Snapchat has taken the digital world by storm.
What started as a way for users to share seductive photos, with minimal risk, has now turned into a full-blown trend with heavyweights like Facebook trying to imitate the app's best feature, self-destructive messages.
Snapchat lets users take and send mobile photos to friends and draw or type messages on top of the photos.
The receiver can only view the photo message for a few seconds. After that, the image disappears and neither the viewer nor the sender can ever see it again. More than 3 million people used the app in December, and 60 million photo messages are sent over Snapchat daily.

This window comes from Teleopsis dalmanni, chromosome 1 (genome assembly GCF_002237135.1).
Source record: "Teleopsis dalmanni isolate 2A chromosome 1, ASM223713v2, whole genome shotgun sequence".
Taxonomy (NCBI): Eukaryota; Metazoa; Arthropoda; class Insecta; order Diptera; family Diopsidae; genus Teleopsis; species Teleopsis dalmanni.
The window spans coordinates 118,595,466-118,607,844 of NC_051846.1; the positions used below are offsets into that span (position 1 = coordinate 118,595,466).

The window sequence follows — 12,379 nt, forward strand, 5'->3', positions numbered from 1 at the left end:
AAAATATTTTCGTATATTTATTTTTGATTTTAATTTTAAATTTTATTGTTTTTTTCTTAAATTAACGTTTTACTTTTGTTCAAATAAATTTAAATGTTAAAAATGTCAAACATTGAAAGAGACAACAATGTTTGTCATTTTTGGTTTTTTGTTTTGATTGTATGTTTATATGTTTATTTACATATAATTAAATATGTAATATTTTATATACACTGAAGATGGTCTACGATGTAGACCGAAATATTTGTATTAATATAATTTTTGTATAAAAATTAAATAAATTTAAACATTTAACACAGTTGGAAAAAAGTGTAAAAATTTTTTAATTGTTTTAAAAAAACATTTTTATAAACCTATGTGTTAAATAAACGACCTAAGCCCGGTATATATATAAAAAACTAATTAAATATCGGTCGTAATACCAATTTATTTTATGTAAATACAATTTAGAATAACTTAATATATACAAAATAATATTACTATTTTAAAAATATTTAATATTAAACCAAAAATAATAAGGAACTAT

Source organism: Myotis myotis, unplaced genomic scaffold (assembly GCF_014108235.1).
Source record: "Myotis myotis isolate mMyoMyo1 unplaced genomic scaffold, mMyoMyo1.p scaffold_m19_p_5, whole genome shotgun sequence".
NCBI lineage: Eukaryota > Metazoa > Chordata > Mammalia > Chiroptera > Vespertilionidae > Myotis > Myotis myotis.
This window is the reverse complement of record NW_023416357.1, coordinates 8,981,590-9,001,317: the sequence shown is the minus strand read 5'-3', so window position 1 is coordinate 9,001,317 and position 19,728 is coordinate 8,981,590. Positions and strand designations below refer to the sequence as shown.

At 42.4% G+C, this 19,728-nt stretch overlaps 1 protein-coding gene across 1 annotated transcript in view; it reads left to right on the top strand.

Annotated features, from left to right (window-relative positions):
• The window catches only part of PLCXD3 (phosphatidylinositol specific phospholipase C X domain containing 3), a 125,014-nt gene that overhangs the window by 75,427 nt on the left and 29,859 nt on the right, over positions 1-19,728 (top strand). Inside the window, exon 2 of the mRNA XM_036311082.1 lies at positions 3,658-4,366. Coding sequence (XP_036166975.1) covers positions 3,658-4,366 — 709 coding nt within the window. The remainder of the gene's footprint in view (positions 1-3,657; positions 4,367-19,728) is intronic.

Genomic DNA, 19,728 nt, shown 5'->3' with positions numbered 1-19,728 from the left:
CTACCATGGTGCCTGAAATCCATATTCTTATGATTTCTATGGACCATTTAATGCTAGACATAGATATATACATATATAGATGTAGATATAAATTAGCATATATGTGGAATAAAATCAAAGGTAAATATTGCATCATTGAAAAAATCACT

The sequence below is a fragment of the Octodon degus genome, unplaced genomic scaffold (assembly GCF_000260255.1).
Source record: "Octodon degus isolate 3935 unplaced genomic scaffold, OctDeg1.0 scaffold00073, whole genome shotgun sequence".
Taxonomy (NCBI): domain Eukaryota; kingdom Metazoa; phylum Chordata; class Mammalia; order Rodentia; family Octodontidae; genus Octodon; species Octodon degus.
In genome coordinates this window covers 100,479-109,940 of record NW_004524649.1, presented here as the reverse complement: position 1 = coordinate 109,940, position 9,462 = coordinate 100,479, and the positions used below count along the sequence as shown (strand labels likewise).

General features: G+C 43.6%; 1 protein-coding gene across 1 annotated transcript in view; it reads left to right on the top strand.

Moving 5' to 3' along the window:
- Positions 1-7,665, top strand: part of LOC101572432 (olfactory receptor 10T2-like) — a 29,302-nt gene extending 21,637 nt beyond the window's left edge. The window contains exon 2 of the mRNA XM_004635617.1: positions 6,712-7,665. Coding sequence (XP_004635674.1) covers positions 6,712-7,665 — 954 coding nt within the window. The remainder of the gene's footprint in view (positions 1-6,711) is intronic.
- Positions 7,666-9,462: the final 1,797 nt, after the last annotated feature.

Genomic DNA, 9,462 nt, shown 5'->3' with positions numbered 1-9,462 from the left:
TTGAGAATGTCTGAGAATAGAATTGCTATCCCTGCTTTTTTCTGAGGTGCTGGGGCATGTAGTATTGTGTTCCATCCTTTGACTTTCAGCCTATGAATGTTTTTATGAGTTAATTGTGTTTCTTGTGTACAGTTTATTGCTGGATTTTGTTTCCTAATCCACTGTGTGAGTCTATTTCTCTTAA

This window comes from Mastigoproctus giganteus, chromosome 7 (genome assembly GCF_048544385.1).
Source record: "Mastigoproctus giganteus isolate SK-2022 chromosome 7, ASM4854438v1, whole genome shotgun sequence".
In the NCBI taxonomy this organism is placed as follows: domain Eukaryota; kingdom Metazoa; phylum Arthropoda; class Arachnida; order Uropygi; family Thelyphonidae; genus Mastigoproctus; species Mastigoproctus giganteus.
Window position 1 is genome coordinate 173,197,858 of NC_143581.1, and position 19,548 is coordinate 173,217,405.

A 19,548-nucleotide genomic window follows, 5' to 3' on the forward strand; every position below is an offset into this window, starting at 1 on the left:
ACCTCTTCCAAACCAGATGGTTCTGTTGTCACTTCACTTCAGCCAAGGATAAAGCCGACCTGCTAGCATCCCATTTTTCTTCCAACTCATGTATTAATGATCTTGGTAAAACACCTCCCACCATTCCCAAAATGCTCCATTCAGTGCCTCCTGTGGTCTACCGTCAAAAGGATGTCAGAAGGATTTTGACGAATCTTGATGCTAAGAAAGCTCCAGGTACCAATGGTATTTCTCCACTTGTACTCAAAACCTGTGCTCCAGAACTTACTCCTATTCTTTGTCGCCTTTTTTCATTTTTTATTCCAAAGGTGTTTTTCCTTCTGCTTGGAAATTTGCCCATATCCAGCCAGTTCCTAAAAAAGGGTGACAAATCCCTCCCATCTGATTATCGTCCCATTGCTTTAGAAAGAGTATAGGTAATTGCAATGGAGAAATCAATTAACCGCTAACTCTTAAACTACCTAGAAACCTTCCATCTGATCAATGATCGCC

But the question remains, as it does with many free apps: how will Snapchat make money?
The founders aren't phased. They have a brilliant idea for generating revenue: teasing products and redefining "flash" sales.
"The company imagines partnering with brands or advertisers that want to show certain Snapchat users a glimpse of a new device, a preview of a new movie or a sneak peek of an upcoming line of clothing," The New York Times' Jenna Wortham writes. "Or, they say, they could show 'exploding coupons,' an image that gives information about a deal or discount that expires after a certain amount of time."
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